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TheSpaceWriter's Ramblings

Stargazing: Humanity’s Oldest Science

20 Jan 2018, 03:39 UTC
Stargazing: Humanity’s Oldest Science
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Things to See in the Night Sky
A chart view of Orion, showing Betelgeuse in the shoulder of the giant. The three belt stars run through the middle, and just below them is the Orion Nebula starbirth region. Courtesy Zwergelstern on Wikimedia Commons.
It’s been a while since I’ve done a book review here, and I certainly have a few books piled up that I’ve read and want to share with you. So, we’ll start out with one of my favorite topics: stargazing. There are a lot of books out there to help you with stargazing, star charts, buying telescopes, and so on. I just got one a few weeks ago called 100 Things to See in the Night Sky: From Planets and Satellites to Meteors and Constellations, Your Guide to Stargazing”. It’s by Dean Regas, who has worked at the Cincinnati Observatory for years, has written for various publications, and knows his way around the sky. His publisher (who is also the publisher of my own Astronomy 101 book) sent me an advance copy and I spent some time the past few weeks reading it.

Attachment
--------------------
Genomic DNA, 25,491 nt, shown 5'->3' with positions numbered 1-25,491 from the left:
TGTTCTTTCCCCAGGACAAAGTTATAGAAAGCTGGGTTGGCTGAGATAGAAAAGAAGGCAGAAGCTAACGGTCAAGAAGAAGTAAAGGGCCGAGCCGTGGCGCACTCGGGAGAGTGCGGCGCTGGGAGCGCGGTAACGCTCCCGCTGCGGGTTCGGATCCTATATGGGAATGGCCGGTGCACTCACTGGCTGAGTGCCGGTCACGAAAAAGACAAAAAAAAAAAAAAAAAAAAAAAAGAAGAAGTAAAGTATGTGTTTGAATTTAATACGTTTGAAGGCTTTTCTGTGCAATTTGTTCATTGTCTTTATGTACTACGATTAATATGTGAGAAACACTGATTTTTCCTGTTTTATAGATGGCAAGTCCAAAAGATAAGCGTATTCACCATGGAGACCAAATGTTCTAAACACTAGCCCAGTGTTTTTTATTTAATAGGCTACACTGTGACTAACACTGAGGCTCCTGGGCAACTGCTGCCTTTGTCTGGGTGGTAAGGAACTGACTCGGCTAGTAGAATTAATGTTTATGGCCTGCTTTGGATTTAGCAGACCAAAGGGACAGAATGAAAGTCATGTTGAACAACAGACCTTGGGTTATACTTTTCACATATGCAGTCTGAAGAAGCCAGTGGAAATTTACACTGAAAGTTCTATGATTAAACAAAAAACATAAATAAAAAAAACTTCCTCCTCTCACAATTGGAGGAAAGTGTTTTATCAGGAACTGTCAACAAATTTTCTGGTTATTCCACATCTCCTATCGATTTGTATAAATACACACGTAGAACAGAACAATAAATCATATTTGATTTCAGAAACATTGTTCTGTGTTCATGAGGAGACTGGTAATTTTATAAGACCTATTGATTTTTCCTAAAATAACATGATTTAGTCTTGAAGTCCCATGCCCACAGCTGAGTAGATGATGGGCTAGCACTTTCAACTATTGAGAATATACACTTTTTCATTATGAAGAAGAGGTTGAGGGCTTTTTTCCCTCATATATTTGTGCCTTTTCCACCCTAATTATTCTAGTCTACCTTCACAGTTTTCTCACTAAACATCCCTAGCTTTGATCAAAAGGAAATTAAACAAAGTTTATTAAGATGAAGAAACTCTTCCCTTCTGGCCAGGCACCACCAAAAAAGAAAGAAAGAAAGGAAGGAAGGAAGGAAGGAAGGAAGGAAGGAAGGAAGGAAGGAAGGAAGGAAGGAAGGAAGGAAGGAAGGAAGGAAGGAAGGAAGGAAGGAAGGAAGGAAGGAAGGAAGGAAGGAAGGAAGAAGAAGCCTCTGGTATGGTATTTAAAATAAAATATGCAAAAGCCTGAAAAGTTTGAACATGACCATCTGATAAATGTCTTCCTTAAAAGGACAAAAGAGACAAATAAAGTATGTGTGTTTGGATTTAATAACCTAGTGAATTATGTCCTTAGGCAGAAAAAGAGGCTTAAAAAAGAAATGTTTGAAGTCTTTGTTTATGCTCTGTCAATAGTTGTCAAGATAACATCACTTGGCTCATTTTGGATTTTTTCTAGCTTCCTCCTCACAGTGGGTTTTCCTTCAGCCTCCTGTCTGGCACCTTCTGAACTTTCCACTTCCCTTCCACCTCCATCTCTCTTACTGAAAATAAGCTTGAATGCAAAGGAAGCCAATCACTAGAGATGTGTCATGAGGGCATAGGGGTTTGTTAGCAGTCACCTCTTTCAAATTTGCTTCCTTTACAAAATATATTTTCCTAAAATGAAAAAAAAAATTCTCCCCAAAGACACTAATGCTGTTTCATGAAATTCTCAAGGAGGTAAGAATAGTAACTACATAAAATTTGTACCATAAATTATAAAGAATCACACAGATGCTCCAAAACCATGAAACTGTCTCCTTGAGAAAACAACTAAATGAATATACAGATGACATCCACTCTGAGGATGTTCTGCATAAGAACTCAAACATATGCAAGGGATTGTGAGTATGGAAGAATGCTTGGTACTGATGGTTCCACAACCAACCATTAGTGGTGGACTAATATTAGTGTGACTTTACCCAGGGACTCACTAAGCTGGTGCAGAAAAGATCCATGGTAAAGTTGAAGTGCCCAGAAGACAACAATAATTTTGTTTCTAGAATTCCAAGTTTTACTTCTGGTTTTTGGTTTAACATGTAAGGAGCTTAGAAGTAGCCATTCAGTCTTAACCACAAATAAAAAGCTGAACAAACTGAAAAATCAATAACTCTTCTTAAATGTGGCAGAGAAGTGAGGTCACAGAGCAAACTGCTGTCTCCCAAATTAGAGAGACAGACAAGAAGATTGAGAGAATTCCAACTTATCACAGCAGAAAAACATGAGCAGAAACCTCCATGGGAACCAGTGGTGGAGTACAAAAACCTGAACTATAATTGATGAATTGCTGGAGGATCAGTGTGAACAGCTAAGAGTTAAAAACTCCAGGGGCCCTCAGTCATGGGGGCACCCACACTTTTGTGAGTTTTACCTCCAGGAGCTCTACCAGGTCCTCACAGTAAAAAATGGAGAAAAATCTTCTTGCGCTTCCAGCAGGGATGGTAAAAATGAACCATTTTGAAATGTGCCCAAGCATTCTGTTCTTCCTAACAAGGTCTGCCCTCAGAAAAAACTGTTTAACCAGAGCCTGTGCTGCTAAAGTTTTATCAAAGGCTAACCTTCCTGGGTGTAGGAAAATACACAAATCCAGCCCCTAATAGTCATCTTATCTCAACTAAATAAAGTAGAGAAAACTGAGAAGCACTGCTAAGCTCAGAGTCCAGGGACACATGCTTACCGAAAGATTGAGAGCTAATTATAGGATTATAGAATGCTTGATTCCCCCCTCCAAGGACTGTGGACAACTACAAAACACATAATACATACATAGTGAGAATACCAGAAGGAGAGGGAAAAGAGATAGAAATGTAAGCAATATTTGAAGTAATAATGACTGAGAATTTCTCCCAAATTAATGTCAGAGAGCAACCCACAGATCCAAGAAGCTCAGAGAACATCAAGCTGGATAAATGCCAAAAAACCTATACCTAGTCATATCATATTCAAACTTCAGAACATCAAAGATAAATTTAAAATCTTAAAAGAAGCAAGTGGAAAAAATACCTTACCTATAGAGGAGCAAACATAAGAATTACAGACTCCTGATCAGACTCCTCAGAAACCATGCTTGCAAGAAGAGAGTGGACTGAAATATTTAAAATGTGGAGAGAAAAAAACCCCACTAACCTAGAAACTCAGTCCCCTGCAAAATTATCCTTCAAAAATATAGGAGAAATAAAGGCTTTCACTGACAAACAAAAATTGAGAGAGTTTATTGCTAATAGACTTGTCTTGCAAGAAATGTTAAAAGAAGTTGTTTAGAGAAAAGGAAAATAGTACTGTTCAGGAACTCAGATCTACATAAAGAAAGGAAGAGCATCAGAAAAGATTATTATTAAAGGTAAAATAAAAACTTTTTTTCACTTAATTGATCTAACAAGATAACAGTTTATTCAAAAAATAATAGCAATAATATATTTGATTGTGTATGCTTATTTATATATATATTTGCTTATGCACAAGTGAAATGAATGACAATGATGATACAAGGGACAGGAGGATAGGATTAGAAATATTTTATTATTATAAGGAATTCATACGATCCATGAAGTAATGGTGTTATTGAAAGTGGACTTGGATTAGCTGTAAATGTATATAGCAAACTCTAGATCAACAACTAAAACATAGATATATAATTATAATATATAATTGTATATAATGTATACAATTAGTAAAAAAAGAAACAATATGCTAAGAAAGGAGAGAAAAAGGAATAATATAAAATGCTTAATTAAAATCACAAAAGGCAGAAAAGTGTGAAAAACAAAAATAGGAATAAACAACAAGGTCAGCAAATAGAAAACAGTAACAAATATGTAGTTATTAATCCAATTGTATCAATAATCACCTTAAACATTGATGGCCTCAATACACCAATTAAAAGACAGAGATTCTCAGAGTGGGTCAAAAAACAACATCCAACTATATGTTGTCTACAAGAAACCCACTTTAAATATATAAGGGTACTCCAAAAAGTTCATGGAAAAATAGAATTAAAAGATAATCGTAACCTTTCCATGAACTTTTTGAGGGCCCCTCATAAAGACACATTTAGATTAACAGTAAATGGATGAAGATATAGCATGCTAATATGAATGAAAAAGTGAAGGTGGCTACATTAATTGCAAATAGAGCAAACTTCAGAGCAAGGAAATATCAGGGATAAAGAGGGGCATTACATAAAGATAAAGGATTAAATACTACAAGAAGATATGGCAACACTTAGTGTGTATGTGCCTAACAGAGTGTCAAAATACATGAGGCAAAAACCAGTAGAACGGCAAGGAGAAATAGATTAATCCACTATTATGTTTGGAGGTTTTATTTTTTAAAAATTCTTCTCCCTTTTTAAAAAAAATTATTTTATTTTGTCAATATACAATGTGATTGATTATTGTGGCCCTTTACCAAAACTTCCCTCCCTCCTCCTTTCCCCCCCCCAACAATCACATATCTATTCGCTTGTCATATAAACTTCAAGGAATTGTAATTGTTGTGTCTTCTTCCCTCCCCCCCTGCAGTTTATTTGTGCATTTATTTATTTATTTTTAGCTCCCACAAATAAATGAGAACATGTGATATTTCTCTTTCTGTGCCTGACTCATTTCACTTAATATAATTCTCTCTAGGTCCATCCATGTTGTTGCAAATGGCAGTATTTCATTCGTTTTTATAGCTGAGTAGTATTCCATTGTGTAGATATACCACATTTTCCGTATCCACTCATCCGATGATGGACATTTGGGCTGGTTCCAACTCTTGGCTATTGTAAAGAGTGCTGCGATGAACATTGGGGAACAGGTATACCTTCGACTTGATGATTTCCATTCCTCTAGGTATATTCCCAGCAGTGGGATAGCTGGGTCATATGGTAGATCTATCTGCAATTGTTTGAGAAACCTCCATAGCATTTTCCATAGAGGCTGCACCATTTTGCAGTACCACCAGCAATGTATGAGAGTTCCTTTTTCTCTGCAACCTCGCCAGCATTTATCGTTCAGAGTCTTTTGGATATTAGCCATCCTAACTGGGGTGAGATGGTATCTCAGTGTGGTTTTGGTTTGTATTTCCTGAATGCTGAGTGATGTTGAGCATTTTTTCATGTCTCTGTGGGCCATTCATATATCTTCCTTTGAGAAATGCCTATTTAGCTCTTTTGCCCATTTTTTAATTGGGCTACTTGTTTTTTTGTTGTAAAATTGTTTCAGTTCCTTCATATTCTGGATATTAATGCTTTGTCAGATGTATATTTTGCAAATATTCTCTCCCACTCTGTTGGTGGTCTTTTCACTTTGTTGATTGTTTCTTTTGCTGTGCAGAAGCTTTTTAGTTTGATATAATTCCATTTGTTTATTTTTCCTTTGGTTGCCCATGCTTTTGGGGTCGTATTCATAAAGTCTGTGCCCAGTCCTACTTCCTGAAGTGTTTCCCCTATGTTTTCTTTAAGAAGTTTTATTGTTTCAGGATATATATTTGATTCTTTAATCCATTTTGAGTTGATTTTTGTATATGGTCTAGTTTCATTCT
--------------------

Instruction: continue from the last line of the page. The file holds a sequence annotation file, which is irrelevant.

I have many books like these on my shelf. Still, it’s fun to open ...

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